The Oregon Corporate Activity Tax (CAT) is effective on January 1, 2020. We have previously communicated regarding some of the basics of the CAT and those communications can be found on our website under the Blogs & News tab. Oregon is continuing to release guidance, much of it in the form of draft administrative rulings. These rulings are being provided to help guide taxpayers in the process of registering and paying estimated taxes. There is no tax return due until spring 2021.

The Oregon Department of Revenue website includes much more information than what is discussed in this communication. Here is the link to the Oregon CAT homepage.

We want to keep you informed of some of the more pertinent developments and provide you with information to assist you through this process.

The Oregon Department of Revenue has been sending information letters to potentially affected taxpayers for the past few months notifying them of the new tax. If you received a letter, it doesn’t necessarily mean you will be paying any tax. Conversely, if you didn’t receive a letter, it doesn’t mean you do not need to pay the tax. All businesses doing business in Oregon, regardless of entity type must register within 30 days of exceeding $750,000 in Oregon-sourced revenue/receipts in the calendar year. Penalties will be assessed for late registration.

Before you register, you need to consider a couple of items.

  1. Is your business part of a Unitary Group, and if so, the registration and computation of revenue maybe for the Unitary Group. A Unitary Group must have 50% common ownership (direct or indirect) and have the characteristics of a unitary group. This link provides guidance to determine if you are part of a Unitary Group.
  2. You need to understand what is considered Oregon-sourced revenue/receipts to determine if you have reached the $750,000 level where you would need to register. Note that revenue is computed using the same methodology you would use for reporting income on your commercial activity’s tax return (cash or accrual basis).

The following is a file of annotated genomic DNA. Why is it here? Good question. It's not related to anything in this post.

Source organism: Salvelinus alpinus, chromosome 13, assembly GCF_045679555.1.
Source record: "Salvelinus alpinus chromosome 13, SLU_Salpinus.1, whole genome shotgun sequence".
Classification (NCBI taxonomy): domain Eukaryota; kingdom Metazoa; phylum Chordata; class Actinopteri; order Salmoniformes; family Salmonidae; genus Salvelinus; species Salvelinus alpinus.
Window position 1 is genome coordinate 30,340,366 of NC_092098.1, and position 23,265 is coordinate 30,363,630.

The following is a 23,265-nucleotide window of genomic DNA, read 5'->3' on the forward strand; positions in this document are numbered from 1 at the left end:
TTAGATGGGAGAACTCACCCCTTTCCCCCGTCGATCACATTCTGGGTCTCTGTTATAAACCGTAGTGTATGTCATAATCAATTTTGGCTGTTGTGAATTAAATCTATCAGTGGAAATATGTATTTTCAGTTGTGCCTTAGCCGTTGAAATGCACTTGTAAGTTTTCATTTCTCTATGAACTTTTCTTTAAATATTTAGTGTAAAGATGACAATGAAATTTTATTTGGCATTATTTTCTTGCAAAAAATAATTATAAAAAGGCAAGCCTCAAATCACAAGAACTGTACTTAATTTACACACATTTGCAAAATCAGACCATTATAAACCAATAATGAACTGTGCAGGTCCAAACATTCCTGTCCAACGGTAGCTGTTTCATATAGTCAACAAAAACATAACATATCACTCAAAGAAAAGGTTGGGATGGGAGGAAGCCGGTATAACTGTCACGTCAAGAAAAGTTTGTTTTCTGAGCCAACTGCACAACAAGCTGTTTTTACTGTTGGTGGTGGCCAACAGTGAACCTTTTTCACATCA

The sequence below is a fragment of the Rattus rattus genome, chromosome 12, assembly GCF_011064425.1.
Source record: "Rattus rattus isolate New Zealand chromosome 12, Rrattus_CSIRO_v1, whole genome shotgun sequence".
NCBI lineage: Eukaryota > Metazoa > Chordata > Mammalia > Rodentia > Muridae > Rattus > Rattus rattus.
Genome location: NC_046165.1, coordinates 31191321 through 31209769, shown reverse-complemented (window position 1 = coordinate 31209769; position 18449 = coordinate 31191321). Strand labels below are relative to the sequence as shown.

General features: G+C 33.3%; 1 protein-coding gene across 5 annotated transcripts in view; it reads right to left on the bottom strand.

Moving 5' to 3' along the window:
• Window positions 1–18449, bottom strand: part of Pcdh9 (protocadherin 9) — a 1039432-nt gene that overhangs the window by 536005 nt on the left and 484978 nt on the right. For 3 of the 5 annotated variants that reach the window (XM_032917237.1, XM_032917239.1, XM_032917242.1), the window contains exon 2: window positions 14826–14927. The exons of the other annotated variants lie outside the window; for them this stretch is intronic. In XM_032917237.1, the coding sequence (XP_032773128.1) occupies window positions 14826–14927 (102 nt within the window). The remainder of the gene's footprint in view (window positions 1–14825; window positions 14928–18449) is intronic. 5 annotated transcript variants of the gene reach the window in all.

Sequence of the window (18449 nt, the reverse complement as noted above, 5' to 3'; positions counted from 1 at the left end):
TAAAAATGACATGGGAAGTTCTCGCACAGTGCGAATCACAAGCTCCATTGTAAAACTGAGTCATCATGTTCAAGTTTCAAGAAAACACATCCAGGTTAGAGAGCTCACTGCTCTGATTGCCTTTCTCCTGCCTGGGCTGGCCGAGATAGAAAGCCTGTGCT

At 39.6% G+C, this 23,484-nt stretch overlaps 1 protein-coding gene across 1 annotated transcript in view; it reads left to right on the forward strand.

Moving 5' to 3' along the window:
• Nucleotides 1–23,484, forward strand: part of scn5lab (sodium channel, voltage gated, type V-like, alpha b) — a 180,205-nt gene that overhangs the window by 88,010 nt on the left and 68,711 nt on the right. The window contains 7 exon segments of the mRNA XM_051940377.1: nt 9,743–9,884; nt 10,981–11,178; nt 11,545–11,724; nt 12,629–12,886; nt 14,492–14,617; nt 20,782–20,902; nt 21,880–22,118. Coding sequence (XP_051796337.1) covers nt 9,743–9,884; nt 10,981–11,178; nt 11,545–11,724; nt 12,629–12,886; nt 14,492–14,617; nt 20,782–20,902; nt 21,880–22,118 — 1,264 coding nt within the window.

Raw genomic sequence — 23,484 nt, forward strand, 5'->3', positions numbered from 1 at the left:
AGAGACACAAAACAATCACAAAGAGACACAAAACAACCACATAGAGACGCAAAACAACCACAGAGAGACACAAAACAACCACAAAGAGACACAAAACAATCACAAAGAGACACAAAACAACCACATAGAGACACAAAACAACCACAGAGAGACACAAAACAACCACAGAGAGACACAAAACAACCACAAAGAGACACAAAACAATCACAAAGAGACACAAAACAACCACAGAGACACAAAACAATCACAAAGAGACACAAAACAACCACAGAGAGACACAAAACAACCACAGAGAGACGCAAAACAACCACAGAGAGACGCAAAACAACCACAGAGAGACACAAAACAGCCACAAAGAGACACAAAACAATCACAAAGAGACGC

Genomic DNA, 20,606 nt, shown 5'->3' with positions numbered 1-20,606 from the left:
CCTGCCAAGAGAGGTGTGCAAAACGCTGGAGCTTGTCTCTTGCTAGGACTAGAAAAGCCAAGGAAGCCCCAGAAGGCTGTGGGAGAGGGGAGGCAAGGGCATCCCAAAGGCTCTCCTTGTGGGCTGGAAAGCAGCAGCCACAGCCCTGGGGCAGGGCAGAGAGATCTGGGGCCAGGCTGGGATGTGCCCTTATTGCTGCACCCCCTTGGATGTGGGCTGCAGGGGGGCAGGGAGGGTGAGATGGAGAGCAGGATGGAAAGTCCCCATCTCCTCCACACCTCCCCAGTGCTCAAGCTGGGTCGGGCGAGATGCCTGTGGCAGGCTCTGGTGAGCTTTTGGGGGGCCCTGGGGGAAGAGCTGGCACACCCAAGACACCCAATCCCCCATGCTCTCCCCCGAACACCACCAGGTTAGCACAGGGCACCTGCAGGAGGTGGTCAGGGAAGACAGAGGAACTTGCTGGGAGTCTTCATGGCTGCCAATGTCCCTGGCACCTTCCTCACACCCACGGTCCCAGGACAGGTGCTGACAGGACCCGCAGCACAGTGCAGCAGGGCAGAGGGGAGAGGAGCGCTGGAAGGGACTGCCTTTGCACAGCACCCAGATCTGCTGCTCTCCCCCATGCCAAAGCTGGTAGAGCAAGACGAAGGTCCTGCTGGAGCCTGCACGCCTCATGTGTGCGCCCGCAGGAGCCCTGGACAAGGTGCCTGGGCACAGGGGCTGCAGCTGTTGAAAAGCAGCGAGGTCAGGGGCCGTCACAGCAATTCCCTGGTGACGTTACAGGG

• The link to revenue sourcing for the sale of tangible property on the Oregon website is here.
    • The link to revenue sourcing for sale other than tangible property on the Oregon website is here.
    • Additionally, we have an article posted on our website that summarizes revenue sourcing for services and that link is here.
  3. Some revenue/receipts are excludable from CAT. The law does provide for exclusions of certain types of revenue. For example, the following items are excluded:
    • Interest and dividend income except for interest income on credit sales.
    • Tax refunds.
    • Receipts from the sale of an asset.
    • Receipts from transactions between members of the unitary group.
    • Distributive income received from a pass-through entity.
    • Certain Agent relationship revenue.

There are numerous other exclusions you may qualify for on the Oregon Department of Revenue CAT website.

How to Register

Registration for the CAT, as well as subscribing to the CAT mailing list is online and that link is here.